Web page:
Kyle Mach is a partner in the San Francisco office of Munger, Tolles & Olson who focuses his practice on complex antitrust matters.
Mr. Mach has extensive experience litigating antitrust cases, including many high-profile matters and jury trials throughout the United States. For example, Mr. Mach was a key member of the trial team in Steves & Sons v. JELD-WEN, which secured Steves & Sons the first ever divestiture remedy awarded a private plaintiff under Section 7 of the Clayton Act. Mr. Mach also has extensive experience with complex antitrust issues arising in the pharmaceutical industry; for example, representing Solvay Pharmaceuticals, Inc. in defense of claims asserting antitrust challenges to patent settlements, matters which led to the Supreme Court’s landmark Actavis decision.
Outside of litigation, Mr. Mach is often called upon for antitrust counseling and advice concerning regulatory inquiries, business transactions, and other issues. For example, Mr. Mach led the antitrust team advising Intel Corporation in its agreement to sell its NAND flash memory solid state drive and wafer businesses to SK Hynix, a South Korean semiconductor manufacturer, for $9 billion USD. He has also advised clients facing regulatory inquiries in many foreign jurisdictions, such as the European Union, Japan, South Korea, Singapore, Taiwan, Brazil, the United Kingdom and Australia.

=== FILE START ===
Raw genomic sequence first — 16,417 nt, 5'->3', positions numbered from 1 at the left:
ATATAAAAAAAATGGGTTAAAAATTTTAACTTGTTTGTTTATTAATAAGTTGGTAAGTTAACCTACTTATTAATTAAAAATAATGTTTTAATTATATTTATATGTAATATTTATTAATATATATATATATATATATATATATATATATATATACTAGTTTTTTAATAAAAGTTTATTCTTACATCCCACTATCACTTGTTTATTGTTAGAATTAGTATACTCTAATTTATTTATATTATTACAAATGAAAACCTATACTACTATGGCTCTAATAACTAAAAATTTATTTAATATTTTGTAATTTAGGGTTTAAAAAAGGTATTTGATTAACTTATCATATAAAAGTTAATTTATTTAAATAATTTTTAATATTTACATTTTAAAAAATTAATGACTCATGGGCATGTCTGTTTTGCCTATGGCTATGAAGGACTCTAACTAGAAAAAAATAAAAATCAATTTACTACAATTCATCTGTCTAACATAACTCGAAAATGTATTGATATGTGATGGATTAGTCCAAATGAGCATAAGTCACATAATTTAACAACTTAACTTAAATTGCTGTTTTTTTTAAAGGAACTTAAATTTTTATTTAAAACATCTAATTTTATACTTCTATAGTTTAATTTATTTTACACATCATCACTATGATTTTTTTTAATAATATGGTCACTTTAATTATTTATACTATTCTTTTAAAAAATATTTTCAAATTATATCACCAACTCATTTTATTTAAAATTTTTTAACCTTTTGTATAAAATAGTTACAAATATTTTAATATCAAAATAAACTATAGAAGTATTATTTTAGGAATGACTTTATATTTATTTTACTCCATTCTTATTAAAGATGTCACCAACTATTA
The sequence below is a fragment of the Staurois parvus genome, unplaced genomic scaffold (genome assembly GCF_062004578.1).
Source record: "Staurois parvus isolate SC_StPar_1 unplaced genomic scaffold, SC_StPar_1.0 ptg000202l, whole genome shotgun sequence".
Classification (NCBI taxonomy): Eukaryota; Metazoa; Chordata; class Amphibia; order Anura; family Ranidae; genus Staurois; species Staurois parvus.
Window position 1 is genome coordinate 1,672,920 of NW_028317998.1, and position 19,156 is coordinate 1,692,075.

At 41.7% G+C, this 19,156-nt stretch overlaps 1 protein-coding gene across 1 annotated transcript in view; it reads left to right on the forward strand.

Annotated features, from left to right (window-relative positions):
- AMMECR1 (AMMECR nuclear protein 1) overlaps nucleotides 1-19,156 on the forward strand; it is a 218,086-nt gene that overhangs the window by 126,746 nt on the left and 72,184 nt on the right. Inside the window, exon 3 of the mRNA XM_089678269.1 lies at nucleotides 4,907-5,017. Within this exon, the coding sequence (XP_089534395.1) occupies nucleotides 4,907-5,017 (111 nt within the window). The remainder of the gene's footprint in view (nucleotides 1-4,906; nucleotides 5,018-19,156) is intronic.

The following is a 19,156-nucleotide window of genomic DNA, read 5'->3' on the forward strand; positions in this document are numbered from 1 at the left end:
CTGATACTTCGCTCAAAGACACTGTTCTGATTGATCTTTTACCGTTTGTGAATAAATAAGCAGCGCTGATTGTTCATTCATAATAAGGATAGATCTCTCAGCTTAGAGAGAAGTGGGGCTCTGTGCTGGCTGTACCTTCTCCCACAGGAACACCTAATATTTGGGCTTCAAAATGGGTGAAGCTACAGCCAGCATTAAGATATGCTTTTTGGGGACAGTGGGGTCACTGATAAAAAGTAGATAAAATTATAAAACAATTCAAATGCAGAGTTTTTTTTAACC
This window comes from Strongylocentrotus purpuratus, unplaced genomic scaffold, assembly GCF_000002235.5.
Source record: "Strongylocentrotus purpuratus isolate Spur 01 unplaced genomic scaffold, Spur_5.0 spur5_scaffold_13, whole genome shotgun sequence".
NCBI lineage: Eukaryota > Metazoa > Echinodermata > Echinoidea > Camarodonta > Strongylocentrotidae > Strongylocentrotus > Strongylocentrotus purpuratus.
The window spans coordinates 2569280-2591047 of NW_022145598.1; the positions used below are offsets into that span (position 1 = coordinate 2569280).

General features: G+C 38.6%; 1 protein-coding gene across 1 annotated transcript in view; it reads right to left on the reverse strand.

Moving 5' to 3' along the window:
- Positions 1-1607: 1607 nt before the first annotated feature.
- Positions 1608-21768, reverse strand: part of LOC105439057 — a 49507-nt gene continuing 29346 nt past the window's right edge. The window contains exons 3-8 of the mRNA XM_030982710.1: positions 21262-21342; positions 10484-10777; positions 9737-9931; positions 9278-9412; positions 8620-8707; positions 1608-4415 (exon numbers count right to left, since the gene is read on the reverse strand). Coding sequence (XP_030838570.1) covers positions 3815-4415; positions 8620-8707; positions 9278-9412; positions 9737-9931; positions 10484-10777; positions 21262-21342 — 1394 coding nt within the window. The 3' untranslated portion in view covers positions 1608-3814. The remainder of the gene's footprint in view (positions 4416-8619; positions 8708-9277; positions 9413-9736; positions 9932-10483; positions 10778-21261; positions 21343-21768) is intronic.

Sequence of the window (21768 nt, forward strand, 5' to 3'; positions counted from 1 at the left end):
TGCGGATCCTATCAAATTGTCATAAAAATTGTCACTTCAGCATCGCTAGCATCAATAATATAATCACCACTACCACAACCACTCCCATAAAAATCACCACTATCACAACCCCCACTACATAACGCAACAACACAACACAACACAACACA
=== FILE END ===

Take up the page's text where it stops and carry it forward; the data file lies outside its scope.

Prior to joining Munger Tolles, Mr. Mach was associated with Cravath, Swaine & Moore LLP in New York City and was a law clerk to the Honorable Ronald M. Gould on the U.S. Court of Appeals for the Ninth Circuit in Seattle.
Mr. Mach graduated magna cum laude in 2006 from the University of Pennsylvania Law School, where he won the university's highest moot court competition and was also given the prize for the year’s best individual moot court performance.